Gerrymandering helped John Delaney win office, but he says it has 'broken our democracy'

Gerrymandering, now a dirty word in American politics, launched John Delaney’s political career

CNBC's John Harwood sat down with Rep. John Delaney, D-Md., who is leaving office to run for president. Here, they talk about the "huge problem" of gerrymandering.

Harwood: The start of your political career — you got launched by gerrymandering. How do you feel about that, given the fact that gerrymandering has become a dirty word?

Delaney: It should be a dirty word. I had never focused on it that much. There's no question that my district, which was created after the last redistricting that was done in the state, was gerrymandered to make it a more competitive district because it had been held by a Republican.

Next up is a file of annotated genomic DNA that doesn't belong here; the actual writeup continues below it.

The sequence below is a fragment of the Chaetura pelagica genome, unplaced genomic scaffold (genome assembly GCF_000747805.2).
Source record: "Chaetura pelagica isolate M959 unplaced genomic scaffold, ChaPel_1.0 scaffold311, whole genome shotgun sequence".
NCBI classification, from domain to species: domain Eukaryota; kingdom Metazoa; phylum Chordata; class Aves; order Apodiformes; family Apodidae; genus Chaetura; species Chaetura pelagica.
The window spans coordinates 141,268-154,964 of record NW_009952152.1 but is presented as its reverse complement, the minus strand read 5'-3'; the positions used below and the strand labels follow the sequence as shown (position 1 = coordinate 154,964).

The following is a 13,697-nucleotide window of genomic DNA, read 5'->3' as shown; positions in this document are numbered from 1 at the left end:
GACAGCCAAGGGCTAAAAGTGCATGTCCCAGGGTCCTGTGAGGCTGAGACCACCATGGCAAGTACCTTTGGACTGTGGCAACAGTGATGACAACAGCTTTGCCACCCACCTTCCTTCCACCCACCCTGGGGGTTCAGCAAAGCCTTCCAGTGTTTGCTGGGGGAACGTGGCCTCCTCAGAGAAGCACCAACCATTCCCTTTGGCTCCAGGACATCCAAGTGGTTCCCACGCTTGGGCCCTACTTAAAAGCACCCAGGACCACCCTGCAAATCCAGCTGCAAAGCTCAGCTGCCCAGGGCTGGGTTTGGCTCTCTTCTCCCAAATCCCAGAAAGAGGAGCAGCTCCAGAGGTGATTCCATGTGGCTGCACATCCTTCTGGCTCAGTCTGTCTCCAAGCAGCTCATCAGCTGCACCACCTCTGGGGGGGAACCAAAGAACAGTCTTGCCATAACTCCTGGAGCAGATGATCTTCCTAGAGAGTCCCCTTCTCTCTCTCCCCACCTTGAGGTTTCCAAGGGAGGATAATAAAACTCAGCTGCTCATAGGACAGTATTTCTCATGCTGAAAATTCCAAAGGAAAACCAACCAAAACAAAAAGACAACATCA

I really became very sensitive to this when I ran for office the first time because both Democrats and Republicans were upset about it. Republicans felt like the Democrats kind of engineered this district away from them. It really struck me how the reaction to this, on a bipartisan basis, was negative.

One of the things I said to my future constituents when I was running was, "Listen, you're right about this. We shouldn't do this. You should pick your reps, the reps shouldn't pick you." I made a commitment to them that this would be one of the issues I take on. I've really taken it on. I've had legislation to end it nationally. It's a huge problem. It's really one of the things that has broken our democracy, in my opinion.

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